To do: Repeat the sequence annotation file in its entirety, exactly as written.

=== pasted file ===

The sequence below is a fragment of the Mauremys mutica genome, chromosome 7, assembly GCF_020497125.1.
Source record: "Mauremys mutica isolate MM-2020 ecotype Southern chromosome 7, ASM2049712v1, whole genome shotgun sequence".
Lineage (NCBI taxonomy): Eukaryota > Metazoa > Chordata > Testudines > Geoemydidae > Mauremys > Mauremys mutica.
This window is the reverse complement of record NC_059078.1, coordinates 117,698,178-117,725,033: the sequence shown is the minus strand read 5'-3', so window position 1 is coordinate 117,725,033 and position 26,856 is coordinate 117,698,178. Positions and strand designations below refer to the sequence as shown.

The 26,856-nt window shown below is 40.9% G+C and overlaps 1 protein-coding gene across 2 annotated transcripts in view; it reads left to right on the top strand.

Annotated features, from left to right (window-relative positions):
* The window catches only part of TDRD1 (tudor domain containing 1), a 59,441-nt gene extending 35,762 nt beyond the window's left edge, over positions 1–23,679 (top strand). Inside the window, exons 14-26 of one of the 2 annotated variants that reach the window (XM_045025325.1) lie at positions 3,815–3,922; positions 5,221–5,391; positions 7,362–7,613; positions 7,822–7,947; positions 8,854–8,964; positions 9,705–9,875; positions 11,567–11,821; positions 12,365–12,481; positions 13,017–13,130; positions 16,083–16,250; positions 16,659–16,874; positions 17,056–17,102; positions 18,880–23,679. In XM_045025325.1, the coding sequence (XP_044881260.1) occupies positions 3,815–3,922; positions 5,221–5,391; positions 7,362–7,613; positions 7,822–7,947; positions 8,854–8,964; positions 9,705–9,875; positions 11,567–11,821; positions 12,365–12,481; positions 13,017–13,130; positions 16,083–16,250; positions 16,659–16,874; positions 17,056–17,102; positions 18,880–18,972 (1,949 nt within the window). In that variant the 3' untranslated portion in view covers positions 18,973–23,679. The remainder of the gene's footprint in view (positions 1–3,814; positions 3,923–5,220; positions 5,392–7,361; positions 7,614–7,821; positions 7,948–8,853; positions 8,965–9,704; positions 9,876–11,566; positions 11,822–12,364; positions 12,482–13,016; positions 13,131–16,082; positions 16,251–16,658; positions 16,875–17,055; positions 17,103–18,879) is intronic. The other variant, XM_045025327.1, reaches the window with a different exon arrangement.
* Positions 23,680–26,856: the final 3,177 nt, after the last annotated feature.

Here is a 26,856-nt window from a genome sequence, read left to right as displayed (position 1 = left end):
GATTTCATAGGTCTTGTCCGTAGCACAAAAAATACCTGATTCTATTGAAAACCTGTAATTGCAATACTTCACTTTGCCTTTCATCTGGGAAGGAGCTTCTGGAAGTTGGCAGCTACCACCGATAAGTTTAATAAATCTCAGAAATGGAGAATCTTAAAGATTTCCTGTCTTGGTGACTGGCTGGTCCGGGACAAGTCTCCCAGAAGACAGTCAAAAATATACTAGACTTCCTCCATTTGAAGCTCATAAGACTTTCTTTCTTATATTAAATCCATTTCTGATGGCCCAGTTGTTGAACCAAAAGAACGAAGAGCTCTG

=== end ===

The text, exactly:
The sequence below is a fragment of the Mauremys mutica genome, chromosome 7, assembly GCF_020497125.1.
Source record: "Mauremys mutica isolate MM-2020 ecotype Southern chromosome 7, ASM2049712v1, whole genome shotgun sequence".
Lineage (NCBI taxonomy): Eukaryota > Metazoa > Chordata > Testudines > Geoemydidae > Mauremys > Mauremys mutica.
This window is the reverse complement of record NC_059078.1, coordinates 117,698,178-117,725,033: the sequence shown is the minus strand read 5'-3', so window position 1 is coordinate 117,725,033 and position 26,856 is coordinate 117,698,178. Positions and strand designations below refer to the sequence as shown.

The 26,856-nt window shown below is 40.9% G+C and overlaps 1 protein-coding gene across 2 annotated transcripts in view; it reads left to right on the top strand.

Annotated features, from left to right (window-relative positions):
* The window catches only part of TDRD1 (tudor domain containing 1), a 59,441-nt gene extending 35,762 nt beyond the window's left edge, over positions 1–23,679 (top strand). Inside the window, exons 14-26 of one of the 2 annotated variants that reach the window (XM_045025325.1) lie at positions 3,815–3,922; positions 5,221–5,391; positions 7,362–7,613; positions 7,822–7,947; positions 8,854–8,964; positions 9,705–9,875; positions 11,567–11,821; positions 12,365–12,481; positions 13,017–13,130; positions 16,083–16,250; positions 16,659–16,874; positions 17,056–17,102; positions 18,880–23,679. In XM_045025325.1, the coding sequence (XP_044881260.1) occupies positions 3,815–3,922; positions 5,221–5,391; positions 7,362–7,613; positions 7,822–7,947; positions 8,854–8,964; positions 9,705–9,875; positions 11,567–11,821; positions 12,365–12,481; positions 13,017–13,130; positions 16,083–16,250; positions 16,659–16,874; positions 17,056–17,102; positions 18,880–18,972 (1,949 nt within the window). In that variant the 3' untranslated portion in view covers positions 18,973–23,679. The remainder of the gene's footprint in view (positions 1–3,814; positions 3,923–5,220; positions 5,392–7,361; positions 7,614–7,821; positions 7,948–8,853; positions 8,965–9,704; positions 9,876–11,566; positions 11,822–12,364; positions 12,482–13,016; positions 13,131–16,082; positions 16,251–16,658; positions 16,875–17,055; positions 17,103–18,879) is intronic. The other variant, XM_045025327.1, reaches the window with a different exon arrangement.
* Positions 23,680–26,856: the final 3,177 nt, after the last annotated feature.

Here is a 26,856-nt window from a genome sequence, read left to right as displayed (position 1 = left end):
GATTTCATAGGTCTTGTCCGTAGCACAAAAAATACCTGATTCTATTGAAAACCTGTAATTGCAATACTTCACTTTGCCTTTCATCTGGGAAGGAGCTTCTGGAAGTTGGCAGCTACCACCGATAAGTTTAATAAATCTCAGAAATGGAGAATCTTAAAGATTTCCTGTCTTGGTGACTGGCTGGTCCGGGACAAGTCTCCCAGAAGACAGTCAAAAATATACTAGACTTCCTCCATTTGAAGCTCATAAGACTTTCTTTCTTATATTAAATCCATTTCTGATGGCCCAGTTGTTGAACCAAAAGAACGAAGAGCTCTG